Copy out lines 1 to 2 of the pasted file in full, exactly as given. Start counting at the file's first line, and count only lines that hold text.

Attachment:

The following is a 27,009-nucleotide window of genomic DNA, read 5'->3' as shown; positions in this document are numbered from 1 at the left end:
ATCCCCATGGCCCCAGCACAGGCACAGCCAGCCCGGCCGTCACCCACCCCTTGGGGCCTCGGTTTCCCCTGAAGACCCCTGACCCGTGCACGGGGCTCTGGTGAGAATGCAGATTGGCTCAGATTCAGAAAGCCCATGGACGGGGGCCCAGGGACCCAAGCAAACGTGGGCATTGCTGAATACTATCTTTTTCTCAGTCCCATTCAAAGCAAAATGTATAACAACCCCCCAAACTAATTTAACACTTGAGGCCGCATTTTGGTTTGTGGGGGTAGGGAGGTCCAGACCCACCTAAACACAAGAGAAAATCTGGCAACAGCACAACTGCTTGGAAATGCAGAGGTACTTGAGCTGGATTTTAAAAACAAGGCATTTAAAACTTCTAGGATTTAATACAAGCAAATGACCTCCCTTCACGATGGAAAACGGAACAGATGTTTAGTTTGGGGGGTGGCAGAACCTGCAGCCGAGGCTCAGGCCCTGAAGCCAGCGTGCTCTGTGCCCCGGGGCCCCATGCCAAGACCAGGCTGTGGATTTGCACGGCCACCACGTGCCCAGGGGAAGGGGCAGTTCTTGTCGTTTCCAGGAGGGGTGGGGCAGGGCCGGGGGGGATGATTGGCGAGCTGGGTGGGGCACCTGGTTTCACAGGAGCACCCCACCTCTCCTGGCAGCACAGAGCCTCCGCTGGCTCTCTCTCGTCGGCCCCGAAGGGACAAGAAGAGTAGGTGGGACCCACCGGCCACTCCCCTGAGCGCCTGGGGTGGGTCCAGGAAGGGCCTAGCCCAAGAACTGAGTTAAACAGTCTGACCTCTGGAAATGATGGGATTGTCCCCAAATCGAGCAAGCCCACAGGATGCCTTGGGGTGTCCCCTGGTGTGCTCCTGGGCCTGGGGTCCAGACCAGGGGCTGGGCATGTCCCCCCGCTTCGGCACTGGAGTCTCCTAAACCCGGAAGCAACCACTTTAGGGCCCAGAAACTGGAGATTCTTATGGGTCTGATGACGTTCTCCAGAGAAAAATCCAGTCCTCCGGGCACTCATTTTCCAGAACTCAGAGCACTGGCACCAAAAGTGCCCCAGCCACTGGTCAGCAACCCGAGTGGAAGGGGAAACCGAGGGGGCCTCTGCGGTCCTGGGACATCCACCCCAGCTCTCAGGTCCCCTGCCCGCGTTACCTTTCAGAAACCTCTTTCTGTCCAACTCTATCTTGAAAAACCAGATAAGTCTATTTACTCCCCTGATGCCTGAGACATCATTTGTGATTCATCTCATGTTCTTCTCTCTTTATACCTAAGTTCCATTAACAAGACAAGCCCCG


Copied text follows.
The following is a 27,009-nucleotide window of genomic DNA, read 5'->3' as shown; positions in this document are numbered from 1 at the left end:
ATCCCCATGGCCCCAGCACAGGCACAGCCAGCCCGGCCGTCACCCACCCCTTGGGGCCTCGGTTTCCCCTGAAGACCCCTGACCCGTGCACGGGGCTCTGGTGAGAATGCAGATTGGCTCAGATTCAGAAAGCCCATGGACGGGGGCCCAGGGACCCAAGCAAACGTGGGCATTGCTGAATACTATCTTTTTCTCAGTCCCATTCAAAGCAAAATGTATAACAACCCCCCAAACTAATTTAACACTTGAGGCCGCATTTTGGTTTGTGGGGGTAGGGAGGTCCAGACCCACCTAAACACAAGAGAAAATCTGGCAACAGCACAACTGCTTGGAAATGCAGAGGTACTTGAGCTGGATTTTAAAAACAAGGCATTTAAAACTTCTAGGATTTAATACAAGCAAATGACCTCCCTTCACGATGGAAAACGGAACAGATGTTTAGTTTGGGGGGTGGCAGAACCTGCAGCCGAGGCTCAGGCCCTGAAGCCAGCGTGCTCTGTGCCCCGGGGCCCCATGCCAAGACCAGGCTGTGGATTTGCACGGCCACCACGTGCCCAGGGGAAGGGGCAGTTCTTGTCGTTTCCAGGAGGGGTGGGGCAGGGCCGGGGGGGATGATTGGCGAGCTGGGTGGGGCACCTGGTTTCACAGGAGCACCCCACCTCTCCTGGCAGCACAGAGCCTCCGCTGGCTCTCTCTCGTCGGCCCCGAAGGGACAAGAAGAGTAGGTGGGACCCACCGGCCACTCCCCTGAGCGCCTGGGGTGGGTCCAGGAAGGGCCTAGCCCAAGAACTGAGTTAAACAGTCTGACCTCTGGAAATGATGGGATTGTCCCCAAATCGAGCAAGCCCACAGGATGCCTTGGGGTGTCCCCTGGTGTGCTCCTGGGCCTGGGGTCCAGACCAGGGGCTGGGCATGTCCCCCCGCTTCGGCACTGGAGTCTCCTAAACCCGGAAGCAACCACTTTAGGGCCCAGAAACTGGAGATTCTTATGGGTCTGATGACGTTCTCCAGAGAAAAATCCAGTCCTCCGGGCACTCATTTTCCAGAACTCAGAGCACTGGCACCAAAAGTGCCCCAGCCACTGGTCAGCAACCCGAGTGGAAGGGGAAACCGAGGGGGCCTCTGCGGTCCTGGGACATCCACCCCAGCTCTCAGGTCCCCTGCCCGCGTTACCTTTCAGAAACCTCTTTCTGTCCAACTCTATCTTGAAAAACCAGATAAGTCTATTTACTCCCCTGATGCCTGAGACATCATTTGTGATTCATCTCATGTTCTTCTCTCTTTATACCTAAGTTCCATTAACAAGACAAGCCCCG